AP Statistics Lectures
by Arnold Kling

Practice Questions for Chapters 11 and 12

For questions (1)-(3),

• explain whether the data are one sample, matched pairs, or two samples
• articulate the null hypothesis and the alternative hypothesis
• carry out the hypothesis test at a significance level of 5 percent
1. Suppose that the average high school student watches 24.3 hours of television per week. Are Academy students like the national average? Suppose that we take a sample of 9 students at the Academy. On average, they watch 19.6 hours a week of TV with a sample standard deviation, s, of 12 hours.

2. Next, we want to know whether JDS students watch the same amount of TV as Academy students. Suppose that we take one person of each gender from each high school grade (9-12) at the Academy and one person of each gender from each high school grade at JDS. We look at the difference in TV watching. We get 8 data points in our sample. The first data point is the amount of TV the JDS freshman girl watches minus the amount that the Academy girl watches. The second data point is the amount of TV the JDS freshman boy watches minus the amount that the Academy boy watches. etc.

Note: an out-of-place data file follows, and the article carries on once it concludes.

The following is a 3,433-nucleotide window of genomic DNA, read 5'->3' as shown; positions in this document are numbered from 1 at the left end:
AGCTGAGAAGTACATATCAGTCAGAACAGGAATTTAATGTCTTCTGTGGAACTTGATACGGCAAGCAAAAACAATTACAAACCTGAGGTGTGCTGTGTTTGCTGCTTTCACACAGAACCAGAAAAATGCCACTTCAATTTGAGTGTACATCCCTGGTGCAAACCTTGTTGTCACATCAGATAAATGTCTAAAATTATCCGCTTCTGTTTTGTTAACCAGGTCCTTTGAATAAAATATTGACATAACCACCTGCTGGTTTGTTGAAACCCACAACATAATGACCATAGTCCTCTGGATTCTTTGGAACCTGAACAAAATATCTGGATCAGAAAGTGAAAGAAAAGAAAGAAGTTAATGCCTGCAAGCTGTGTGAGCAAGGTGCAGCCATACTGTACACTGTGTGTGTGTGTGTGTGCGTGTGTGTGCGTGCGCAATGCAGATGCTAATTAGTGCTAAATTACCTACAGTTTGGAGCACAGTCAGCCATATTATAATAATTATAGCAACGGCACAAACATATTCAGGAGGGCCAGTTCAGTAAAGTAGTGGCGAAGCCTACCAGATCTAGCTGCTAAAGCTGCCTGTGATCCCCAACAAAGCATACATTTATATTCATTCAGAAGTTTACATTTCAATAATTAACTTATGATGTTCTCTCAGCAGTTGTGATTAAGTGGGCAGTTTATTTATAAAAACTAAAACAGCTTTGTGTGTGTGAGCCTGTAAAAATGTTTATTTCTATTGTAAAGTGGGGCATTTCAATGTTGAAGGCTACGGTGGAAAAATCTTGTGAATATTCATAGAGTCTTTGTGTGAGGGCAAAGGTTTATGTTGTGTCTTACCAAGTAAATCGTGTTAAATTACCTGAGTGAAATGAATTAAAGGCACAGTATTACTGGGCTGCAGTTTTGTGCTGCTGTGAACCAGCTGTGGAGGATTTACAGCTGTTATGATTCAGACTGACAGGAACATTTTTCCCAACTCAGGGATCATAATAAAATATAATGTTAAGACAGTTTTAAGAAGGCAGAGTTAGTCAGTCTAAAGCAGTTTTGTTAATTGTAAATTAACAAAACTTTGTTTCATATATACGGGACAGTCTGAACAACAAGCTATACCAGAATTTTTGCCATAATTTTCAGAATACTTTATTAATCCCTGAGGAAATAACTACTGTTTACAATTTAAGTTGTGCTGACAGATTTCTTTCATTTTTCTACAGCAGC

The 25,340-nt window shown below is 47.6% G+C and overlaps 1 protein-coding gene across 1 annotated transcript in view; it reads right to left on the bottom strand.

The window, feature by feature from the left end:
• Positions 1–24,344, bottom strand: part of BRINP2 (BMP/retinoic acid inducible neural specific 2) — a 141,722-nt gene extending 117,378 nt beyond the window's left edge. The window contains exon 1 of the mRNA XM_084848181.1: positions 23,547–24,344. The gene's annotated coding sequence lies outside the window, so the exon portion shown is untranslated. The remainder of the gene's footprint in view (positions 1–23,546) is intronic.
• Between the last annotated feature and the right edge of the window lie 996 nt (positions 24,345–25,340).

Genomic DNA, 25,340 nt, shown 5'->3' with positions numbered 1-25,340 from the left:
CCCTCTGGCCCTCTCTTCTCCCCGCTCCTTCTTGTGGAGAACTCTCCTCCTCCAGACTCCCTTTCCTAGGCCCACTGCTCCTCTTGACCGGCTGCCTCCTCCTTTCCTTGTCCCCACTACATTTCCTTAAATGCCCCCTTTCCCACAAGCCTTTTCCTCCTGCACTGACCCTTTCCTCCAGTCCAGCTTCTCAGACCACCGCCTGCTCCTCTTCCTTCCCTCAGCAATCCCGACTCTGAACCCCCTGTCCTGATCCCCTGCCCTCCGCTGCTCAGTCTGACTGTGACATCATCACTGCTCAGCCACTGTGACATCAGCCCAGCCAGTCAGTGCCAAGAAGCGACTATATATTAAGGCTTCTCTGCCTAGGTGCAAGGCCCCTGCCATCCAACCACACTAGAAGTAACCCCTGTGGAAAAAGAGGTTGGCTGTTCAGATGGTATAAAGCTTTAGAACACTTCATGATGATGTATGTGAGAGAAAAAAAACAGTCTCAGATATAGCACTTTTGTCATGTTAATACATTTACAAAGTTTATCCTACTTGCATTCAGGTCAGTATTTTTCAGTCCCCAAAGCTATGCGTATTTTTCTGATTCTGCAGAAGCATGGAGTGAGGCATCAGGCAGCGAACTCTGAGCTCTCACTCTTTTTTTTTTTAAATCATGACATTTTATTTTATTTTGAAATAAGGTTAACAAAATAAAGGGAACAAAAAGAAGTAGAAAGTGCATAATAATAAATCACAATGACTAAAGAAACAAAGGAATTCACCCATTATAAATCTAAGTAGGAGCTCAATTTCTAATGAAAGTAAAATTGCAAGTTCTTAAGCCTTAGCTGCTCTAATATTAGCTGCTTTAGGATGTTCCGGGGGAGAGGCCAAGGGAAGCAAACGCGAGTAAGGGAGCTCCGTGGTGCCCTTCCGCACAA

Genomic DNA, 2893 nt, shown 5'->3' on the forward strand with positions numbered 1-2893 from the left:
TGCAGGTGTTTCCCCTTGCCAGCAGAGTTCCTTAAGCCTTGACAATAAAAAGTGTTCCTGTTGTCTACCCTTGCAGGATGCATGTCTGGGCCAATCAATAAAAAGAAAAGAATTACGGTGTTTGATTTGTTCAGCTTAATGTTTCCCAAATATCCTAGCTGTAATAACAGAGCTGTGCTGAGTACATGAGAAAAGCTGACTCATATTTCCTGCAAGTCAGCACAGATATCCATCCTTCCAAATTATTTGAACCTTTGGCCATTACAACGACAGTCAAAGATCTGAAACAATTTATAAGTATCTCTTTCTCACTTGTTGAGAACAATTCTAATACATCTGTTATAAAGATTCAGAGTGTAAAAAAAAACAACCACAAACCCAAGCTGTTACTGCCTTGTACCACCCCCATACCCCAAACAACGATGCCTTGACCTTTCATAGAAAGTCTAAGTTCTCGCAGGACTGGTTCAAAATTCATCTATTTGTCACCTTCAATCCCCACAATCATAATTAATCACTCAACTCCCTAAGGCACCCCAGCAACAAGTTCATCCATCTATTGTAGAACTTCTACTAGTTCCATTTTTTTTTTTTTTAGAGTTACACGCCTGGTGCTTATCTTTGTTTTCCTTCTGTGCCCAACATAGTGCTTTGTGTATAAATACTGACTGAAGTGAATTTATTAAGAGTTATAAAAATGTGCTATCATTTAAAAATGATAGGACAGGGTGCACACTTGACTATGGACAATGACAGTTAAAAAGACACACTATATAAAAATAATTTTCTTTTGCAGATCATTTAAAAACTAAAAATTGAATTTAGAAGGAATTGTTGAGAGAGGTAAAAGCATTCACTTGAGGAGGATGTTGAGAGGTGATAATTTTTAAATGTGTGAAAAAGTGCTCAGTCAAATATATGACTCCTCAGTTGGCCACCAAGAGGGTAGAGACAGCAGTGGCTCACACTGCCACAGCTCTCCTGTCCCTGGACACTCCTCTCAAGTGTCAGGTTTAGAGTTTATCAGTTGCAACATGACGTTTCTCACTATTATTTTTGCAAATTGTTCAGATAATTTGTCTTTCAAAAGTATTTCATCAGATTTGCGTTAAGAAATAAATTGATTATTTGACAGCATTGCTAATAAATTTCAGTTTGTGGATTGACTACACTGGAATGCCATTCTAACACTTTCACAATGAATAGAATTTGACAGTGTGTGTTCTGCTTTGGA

Suppose that the mean difference is 0.8 hours with a sample standard deviation of 1.25 hours.

3. Instead, suppose we take a random sample of 11 JDS students and find that they watch an average of 20.3 hours of television per week, with a sample standard deviation of 10.6 hours. The question is whether they watch more TV than Academy students, where a random sample of 9 students watches an average of 19.6 hours a week of TV with a standard deviation of 12 hours.

4. Suppose that a web site is trying to provide sponsors with an estimate of unique visitors per month. It has six months of data, as follows:
4.7 million
5.1 million
4.2 million
4.9 million
4.8 million
4.6 million

Calculate a 95 percent confidence interval for the number of unique visitors per month.

5. A parent alleges that half of the teachers at the Academy do not take attendance regularly. We take a random sample of 33 teachers at the Academy, and it turns out that 14 of them do not take attendance regularly. Can we reject the parent's hypothesis at a 5 percent significance level?